‘Difficulties can be overcome. It’s the imaginary ones that are the problem.’
Bypassing the Double Direct route doesn’t avoid the necessity to mantel. My climbing partners did it very stylishly and in record breaking time because there were others waiting for the route. They smeared and matched on the horn, without a grunt or even heavy breathing. I managed to overheat before I even got there, while cleaning on the traverse. As I cursed my stifling wind breaker, I managed to get my heel up to my ear in order to avoid (what would have been) a much easier smear and as a result, I ended up perpendicular to the crag. After all that unnecessary exertion, I practically pulled my jacket off with my teeth before I even reached a comfortable spot!
Anton had visions of me leading Magnetic wall and went to the trouble of setting up all the gear, so that all I needed to do was clip in. There are few ledges with such awe-inspiring views and a Falcon even graced us with its presence.
I followed, imagining what it would be like to lead this route. Well let’s just say that that really blew my mind! Before I’d even given leading a chance, I was over-analysing what it would feel like being in front of the rope while pulling up on these two-finger sized pebbles!
I started worrying about what was next, instead of just paying attention to the rock I was on. By the time I finished I’d already tired out my fingers because of not being very present and conjured up a third rope, imagining that I’d be leading with a back-up top rope! Anton started explaining how things would work if he lowered me: I’d pull myself along the traverse, in reverse using the slings he’d set up for that purpose, so that I could anchor myself on the ledge and belay him down. At that point my brain short-circuited. I realised that there’d be no safety of the top rope and I imagined myself swinging in space on that traverse. I could feel the wind picking up and imagined us having trouble understanding each other in a difficult situation.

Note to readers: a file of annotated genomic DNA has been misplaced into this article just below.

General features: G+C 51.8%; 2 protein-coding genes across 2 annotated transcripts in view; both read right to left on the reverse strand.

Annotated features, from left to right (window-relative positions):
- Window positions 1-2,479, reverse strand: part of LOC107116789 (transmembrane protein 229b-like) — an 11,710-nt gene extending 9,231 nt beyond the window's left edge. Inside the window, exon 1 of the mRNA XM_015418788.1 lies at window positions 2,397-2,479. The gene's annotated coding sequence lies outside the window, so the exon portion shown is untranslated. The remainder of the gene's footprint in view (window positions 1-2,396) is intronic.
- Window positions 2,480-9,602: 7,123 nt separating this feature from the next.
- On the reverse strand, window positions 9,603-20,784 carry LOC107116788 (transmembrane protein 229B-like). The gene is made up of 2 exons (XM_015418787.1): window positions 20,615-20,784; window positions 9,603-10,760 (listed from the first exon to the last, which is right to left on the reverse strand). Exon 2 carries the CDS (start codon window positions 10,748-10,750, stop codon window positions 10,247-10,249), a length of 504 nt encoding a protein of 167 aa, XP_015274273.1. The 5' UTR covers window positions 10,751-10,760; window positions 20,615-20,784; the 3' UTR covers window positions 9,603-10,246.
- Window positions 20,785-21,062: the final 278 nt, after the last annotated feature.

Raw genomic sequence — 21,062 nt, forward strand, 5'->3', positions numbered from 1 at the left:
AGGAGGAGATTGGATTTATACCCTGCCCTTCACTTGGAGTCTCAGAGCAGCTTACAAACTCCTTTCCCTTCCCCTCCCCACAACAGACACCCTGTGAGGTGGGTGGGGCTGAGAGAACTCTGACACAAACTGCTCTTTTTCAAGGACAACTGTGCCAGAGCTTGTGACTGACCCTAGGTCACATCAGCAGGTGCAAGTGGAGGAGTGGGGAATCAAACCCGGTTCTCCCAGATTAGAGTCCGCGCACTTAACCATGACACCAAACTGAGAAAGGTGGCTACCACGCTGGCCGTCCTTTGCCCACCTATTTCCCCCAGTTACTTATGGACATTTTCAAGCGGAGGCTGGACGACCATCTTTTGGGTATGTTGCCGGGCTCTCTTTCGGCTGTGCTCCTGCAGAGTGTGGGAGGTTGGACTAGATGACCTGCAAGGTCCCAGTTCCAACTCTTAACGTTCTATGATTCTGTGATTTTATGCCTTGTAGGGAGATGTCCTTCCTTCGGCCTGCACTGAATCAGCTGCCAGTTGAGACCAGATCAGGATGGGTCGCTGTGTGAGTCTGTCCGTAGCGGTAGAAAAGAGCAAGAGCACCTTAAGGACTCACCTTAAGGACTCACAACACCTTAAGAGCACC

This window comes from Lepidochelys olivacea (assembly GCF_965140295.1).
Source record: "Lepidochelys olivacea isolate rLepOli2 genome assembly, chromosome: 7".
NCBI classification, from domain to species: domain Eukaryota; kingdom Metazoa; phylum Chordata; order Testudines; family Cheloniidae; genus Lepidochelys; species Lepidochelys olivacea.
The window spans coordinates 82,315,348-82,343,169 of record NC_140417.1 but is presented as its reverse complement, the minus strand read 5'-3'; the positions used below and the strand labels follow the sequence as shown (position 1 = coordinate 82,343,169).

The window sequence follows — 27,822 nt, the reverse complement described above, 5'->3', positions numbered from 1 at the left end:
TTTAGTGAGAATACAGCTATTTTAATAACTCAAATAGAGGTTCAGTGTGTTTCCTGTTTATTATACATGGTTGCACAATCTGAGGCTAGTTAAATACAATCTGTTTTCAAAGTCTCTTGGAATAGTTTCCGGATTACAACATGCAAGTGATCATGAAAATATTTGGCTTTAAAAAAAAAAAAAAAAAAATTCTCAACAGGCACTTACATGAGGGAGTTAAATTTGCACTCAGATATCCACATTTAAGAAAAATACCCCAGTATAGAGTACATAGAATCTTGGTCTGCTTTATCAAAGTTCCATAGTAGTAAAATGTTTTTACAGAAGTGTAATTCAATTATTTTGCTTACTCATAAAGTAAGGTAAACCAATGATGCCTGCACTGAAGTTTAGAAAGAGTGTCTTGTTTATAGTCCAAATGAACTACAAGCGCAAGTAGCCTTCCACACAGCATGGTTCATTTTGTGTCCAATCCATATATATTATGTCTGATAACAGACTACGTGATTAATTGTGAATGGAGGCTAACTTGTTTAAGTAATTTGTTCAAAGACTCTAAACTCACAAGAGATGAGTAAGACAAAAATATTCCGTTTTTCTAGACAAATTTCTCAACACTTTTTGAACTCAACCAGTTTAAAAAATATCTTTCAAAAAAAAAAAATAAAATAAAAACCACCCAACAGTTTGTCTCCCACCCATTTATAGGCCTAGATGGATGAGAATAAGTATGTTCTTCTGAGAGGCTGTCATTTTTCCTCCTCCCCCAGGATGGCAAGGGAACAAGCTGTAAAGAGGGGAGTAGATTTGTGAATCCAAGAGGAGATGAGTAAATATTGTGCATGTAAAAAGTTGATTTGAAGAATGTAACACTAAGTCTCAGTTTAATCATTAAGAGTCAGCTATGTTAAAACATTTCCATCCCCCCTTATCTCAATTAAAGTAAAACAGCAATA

Fear definitely gets in the way of listening! It’s not a bad thing to plan for what can go wrong but excelling in only that, is debilitating.
Eventually we settled on us both being lowered from the abseil point. Anton did all the cleaning, while I followed on the face of Magnetic wall… avoiding the traverse completely!
It was a good experience because this time I really had to pay attention to where I was following on this gearless route. I noticed the natural cracks that were the obvious path to lead me home. I found the moves easier, as I’d done them a few moments ago and I was no longer anxious.
Anton did Quake and it was good to see him pushing himself.
I vowed to play with leading on easy routes in my spare time and practice my new skills: such as lowering a climber; climbing a rope; setting up bomb proof balanced anchors that avoid the potential for shock loading; rope management and getting myself out of the system on belay.
When you’re given the opportunity to set great goals then you realise where you must grow! Goals have a way of really, showing up one’s limitations, focusing one’s attention on so many more levels and making learning exponential!
Another mind blowing day on the mountain!